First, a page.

After getting caught red-handed promoting FIFA 21’s loot box mechanics in an in-store toy catalog earlier this week, Electronic Arts (EA) has issued a statement on the matter.
Unsurprisingly, the response oozes with the PR-vetted blather we’ve come to expect from the mega-publisher. It does little to explain how the ads found their way into a publication aimed directly at children.
EA does concede the ad, which went as far as detailing four-steps to purchase FIFA Points (FIFA 21’s in-game currency), should not have featured in the catalog. The publisher advises that it’s now working with retailer Smyths Toys to pull the ad and halt the distribution of any remaining copies of the catalog.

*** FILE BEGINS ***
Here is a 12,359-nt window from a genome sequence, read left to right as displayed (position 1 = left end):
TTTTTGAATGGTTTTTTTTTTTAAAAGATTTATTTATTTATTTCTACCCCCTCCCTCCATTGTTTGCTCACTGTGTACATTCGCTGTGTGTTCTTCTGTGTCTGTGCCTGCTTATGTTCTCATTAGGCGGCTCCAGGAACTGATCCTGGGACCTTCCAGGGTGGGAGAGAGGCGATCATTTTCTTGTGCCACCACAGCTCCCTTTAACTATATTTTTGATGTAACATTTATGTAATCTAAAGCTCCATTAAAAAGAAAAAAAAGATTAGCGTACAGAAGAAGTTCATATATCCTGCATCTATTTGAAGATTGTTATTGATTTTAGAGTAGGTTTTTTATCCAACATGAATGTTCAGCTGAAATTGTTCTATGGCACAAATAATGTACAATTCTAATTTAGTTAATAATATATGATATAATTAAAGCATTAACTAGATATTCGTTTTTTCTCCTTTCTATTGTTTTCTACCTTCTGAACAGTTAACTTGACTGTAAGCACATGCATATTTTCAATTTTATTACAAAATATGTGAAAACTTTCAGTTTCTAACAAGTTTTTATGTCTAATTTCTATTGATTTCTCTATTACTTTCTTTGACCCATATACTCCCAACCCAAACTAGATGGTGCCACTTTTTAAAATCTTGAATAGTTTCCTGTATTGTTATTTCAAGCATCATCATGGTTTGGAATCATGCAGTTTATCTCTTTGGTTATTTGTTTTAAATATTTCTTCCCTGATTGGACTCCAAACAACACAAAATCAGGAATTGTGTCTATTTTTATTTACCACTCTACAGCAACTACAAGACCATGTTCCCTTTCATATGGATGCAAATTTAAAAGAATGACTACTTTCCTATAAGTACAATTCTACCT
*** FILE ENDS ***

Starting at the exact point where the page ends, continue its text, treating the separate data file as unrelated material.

We take very seriously the responsibilities we have when marketing EA games and experiences in channels seen by children. In spite of this, we’re aware that advertising for FIFA Points has appeared in environments it shouldn’t have. We have been working diligently with Smyths to ensure this advertisement is not distributed in any remaining copies of their 2020 catalogue.
Keen on pushing the narrative of taking its responsibilities seriously, EA notes:
We have also undertaken an immediate review of all future media placements and are working to ensure each of our marketing efforts better reflects the responsibility we take for the experience of our younger players.
Pulling the ad is a step in the right direction. Nevertheless, it beggars belief that EA authorized it to feature in the catalog in the first place. If EA’s marketing team can’t grasp how inappropriate, and not to say, unethical, such advertising is already, there’s little a review will do.
There’s a sense EA might have happily left the ad in the catalog had eagle-eyed fans not unearthed it first.